Chestnut-capped Laughingthrush (Garrulax mitratus) is currently considered Least Concern, as it has not been thought to approach any of the thresholds for listing as Vulnerable; the Extent of Occurrence is considerably in excess of 20,000 km2, and while the global population is presently unknown it is considered to be in excess of the thresholds for consideration under Criterion C (fewer than 10,000 mature individuals). The species has been characterised as common (Collar and Robson 2017). However, due to ongoing habitat destruction and fragmentation the population was suspected to be in decline.
Recent information on the extent and scope of trapping for the cagebird trade in Indonesia (and Sumatra in particular) prompted a revision of the status of numerous Sumatran species for the 2016 Red List (see the topics listed here). The present species was not included due to a lack of specific information on the impact of trapping. However, it has recently been identified as being highly sensitive to trapping (Harris et al. 2016). Field surveys carried out in montane forests in northern Sumatra failed to find the species where trappers indicate that it previously occurred (Harris et al. 2016), and while it is still observed at scattered sites within Sumatra it is suspected of having undergone a moderately rapid to rapid decline in Sumatra within the most recent three generations (c.14 years). Trends in the Peninsular Malaysia population are unquantified; although the rate of forest loss and degradation is suspected of driving at best slow declines, the extent and impact of any trapping in areas here is likely to be low as it principally occurs in protected areas within the country.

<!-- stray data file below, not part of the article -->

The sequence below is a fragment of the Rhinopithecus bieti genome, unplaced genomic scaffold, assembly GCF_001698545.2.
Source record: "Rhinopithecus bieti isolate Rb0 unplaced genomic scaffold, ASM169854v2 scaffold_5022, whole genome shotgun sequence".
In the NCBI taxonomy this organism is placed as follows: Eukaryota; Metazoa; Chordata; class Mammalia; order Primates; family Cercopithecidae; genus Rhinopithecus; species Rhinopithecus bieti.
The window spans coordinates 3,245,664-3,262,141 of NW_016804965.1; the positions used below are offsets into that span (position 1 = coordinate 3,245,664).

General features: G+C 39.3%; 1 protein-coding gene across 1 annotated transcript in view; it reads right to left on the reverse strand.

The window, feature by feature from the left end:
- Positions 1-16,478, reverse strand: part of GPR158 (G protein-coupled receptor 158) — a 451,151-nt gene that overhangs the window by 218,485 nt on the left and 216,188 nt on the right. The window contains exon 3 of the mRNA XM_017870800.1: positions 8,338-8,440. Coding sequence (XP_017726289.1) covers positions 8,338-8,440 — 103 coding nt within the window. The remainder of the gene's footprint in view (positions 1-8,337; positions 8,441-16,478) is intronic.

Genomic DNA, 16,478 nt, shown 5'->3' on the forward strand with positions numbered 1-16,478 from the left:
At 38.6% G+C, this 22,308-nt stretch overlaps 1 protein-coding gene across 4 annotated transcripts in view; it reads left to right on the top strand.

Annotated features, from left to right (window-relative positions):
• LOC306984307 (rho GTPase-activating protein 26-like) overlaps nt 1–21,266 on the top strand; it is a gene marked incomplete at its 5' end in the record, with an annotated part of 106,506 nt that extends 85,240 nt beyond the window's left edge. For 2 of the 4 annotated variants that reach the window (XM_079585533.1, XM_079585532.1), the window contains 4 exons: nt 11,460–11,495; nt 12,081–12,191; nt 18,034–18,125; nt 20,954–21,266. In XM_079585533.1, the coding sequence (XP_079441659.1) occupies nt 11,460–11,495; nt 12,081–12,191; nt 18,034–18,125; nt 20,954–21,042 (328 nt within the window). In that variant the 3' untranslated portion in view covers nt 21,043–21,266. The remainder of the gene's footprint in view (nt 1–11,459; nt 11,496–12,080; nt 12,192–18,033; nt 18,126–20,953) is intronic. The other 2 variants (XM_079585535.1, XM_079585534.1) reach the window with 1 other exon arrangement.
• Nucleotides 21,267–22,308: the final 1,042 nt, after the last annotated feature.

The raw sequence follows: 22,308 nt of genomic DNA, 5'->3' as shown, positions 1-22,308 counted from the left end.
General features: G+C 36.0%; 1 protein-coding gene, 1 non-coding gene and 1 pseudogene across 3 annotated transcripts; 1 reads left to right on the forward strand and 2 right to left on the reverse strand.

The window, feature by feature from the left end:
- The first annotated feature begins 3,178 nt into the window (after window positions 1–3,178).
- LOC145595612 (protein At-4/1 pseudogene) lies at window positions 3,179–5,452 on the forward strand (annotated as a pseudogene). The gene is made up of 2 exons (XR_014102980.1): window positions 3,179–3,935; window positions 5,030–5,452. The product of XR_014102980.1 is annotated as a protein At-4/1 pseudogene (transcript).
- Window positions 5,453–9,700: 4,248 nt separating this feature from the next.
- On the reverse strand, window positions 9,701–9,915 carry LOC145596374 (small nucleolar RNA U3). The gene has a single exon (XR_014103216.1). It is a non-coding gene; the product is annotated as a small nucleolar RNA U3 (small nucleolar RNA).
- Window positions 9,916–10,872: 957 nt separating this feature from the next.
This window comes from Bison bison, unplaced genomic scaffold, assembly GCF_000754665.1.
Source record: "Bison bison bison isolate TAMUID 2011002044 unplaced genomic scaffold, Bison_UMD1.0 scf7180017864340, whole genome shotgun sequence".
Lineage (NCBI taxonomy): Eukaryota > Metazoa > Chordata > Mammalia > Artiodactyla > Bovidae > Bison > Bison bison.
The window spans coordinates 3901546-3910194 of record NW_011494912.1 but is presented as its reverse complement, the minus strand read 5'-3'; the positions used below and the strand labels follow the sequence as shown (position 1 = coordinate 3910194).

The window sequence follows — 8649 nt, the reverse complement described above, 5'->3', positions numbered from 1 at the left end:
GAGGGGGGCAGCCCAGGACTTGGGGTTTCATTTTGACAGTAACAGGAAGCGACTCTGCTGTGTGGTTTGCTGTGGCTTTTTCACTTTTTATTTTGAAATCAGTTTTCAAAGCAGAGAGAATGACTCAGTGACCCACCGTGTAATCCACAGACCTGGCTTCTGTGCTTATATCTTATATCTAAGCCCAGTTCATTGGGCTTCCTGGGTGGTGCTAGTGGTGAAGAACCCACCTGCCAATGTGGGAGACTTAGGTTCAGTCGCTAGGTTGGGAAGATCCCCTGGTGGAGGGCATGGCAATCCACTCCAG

Therefore there appears to be evidence that the species has undergone significant declines in Sumatra within the most recent three-generation period and that these declines are likely to be on-going. Overall, the rate of decline of the global population is not considered likely to exceed 30% within a three-generation period, but the rapid decline in Sumatra is sufficient to suspect a decline approaching this threshold. The proposal is that Chestnut-capped Laughingthrush be uplisted to Near Threatened as it approaches the threshold for listing as Vulnerable under criteria A2bcd+3bcd+4bcd.
Comments, observations and further information welcome.
Collar, N. & Robson, C. (2017). Chestnut-capped Laughingthrush (Garrulax mitratus). In: del Hoyo, J., Elliott, A., Sargatal, J., Christie, D.A. & de Juana, E. (eds.). Handbook of the Birds of the World Alive. Lynx Edicions, Barcelona. (retrieved from http://www.hbw.com/node/59607 on 31 May 2017).
Harris, J.B.C., Tingley, M.W., Hua, F., Yong, D.L., Adeney, M.J., Lee, T.M., Marthy, W., Prawiradilaga, D.M., Sekercioglu, C.H., Suyadi, Winarni, N. and Wilcove, D.S. 2016. Measuring the impact of the pet trade on Indonesian birds. Conservation Biology DOI: 10.1111/cobi.12729.